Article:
The daughter of a poor, black Baptist preacher, Marian Wright Edelman grew up in the racially segregated South. But she worked her way through college and law school and went to Washington, D.C., as counsel to Martin Luther King, Jr.'s, Poor People's campaign. It was there, in 1973, that she founded the advocacy group called the Children's Defense Fund.
So unrelenting is Marian Wright Edelman's campaign on behalf of poor, sick, neglected, and abused children that she has been called America's mother. Not satisfied to speak on children's behalf before church and community groups, Edelman has walked the halls of Congress and state legislatures, lobbying for funds to provide better medical care, early schooling, and protection from gun violence for poor children.
Now 66, Edelman carries two searing images of her rural South Carolina hometown. One was of an ambulance driver who rushed to the scene of a terrible highway accident, but drove off when he discovered that the injured were black migrant workers.
The other image is of a painting, hanging in the vestibule of her father's church. It depicted, she recalls, "a very prominent white family, sitting at a table, with lots of food weighing down the table, but with hordes of skinny, emaciated people around that table. And the rich white people say, 'Shall we say grace?'"*
Marian Wright Edelman's own home was filled with love and lots of children, including four siblings and -- off and on -- 12 foster sisters and brothers.
"My daddy had holes in his shoes," she says. "But he was able to convey to me that I, a young black girl, could be and do anything, that race and gender are shadows, and that character, self-discipline, determination, attitude and service are the substance of life."
That service began in the even deeper and more segregated South, in Mississippi, where Marian Wright became the first black woman admitted to the Mississippi bar. After her work with Martin Luther King, Jr., and the Poor People's March brought her to Washington, she turned her attention to children -- in the hope that parents' universal love of their children could bridge the gaps between America's races and classes.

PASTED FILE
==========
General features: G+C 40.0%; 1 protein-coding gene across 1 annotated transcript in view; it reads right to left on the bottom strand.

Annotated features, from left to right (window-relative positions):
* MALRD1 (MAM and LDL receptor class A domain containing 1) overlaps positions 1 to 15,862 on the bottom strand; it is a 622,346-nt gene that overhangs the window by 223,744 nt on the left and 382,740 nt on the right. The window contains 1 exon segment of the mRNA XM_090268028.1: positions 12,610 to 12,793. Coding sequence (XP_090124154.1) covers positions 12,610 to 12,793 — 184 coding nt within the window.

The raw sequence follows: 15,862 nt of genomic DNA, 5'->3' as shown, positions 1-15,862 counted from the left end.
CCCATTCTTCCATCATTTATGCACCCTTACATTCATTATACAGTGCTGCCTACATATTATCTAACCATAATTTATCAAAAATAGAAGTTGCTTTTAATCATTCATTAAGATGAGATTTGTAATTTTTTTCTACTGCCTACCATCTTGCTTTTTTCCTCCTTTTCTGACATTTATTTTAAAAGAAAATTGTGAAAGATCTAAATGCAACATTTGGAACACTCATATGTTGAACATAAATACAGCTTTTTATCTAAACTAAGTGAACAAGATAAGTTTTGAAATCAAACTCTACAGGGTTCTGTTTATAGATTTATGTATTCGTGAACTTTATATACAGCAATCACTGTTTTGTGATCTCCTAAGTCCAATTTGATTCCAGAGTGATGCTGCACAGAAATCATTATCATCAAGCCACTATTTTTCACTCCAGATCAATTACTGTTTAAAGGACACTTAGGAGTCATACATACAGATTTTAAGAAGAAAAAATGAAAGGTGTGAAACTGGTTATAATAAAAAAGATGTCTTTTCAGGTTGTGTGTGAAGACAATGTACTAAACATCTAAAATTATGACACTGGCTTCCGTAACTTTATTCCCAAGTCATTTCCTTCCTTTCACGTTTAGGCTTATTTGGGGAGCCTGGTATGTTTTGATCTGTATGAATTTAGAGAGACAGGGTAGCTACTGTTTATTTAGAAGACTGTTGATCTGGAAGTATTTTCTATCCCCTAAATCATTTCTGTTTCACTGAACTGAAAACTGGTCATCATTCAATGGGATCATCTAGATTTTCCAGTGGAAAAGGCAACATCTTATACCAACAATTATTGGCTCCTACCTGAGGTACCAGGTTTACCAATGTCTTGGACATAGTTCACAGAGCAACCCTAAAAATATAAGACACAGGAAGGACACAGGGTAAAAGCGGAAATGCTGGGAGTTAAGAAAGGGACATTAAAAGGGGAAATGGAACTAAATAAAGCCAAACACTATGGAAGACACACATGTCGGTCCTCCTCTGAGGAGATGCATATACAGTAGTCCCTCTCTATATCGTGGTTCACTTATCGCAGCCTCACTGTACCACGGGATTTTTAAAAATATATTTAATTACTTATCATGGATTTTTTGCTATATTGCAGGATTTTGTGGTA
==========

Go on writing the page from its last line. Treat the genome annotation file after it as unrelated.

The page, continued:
"I didn't set out to start a children's defense fund," Ms. Edelman says. "It never occurred to me that I'd go to law school. But I got mad one day when I saw that poor people didn't have lawyers during the sit-in movement, which I was participating in. And I wondered why I was thinking about going off to study 19th-century Russian literature. What would that do for anybody? So I just followed the need."
Ms. Edelman, who is married and the mother of three sons, is often asked what is wrong with today's seemingly aimless and wayward children. Adults are what's the matter, she replies. "Parents letting children raise themselves or be raised by television. Children being shaped by peers and gangs, instead of by parents and grandparents and kin. Children roaming the streets because there's nobody at home or paying enough attention. Adults telling children to be honest while lying and cheating. Adults telling children not to be violent, while marketing a culture that glorifies violence. What's wrong with our children? We're what's wrong with our children."
Taking questions recently after a speech at a downtown church in Washington, D.C., Marian Wright Edelman was confronted by a conservative parishioner. He asked her why the Children's Defense Fund puts so much emphasis on social programs, when it should be focusing on irresponsible parents who bear children out of wedlock and then neglect them.
"You can't teach what you don't know," she responded. "We do a lot to try to talk to young people in schools and everywhere we go about not having children until you're ready to support them for a lifetime. But we also recognize that in order to do that, you've got to put hope in place. You've got to put opportunity in place. It's one thing to judge people. It's another thing to help them."
Marian Wright Edelman says she speaks for children whose nightmares come from the daytime, who aren't spoiled by anybody, who go to bed hungry in our rich land and cry themselves to sleep.
Marian Wright Edelman's home county in South Carolina is no longer officially segregated by race. But she says economic hopelessness there keeps most poor, black people down. The largest employers in Marlboro County are a state prison and a federal prison. Our children, Ms. Edelman adds with a deep sigh, are their feeder system.
*See Print # 8 in the Library of Congress Online Exhibit Herblock's Gift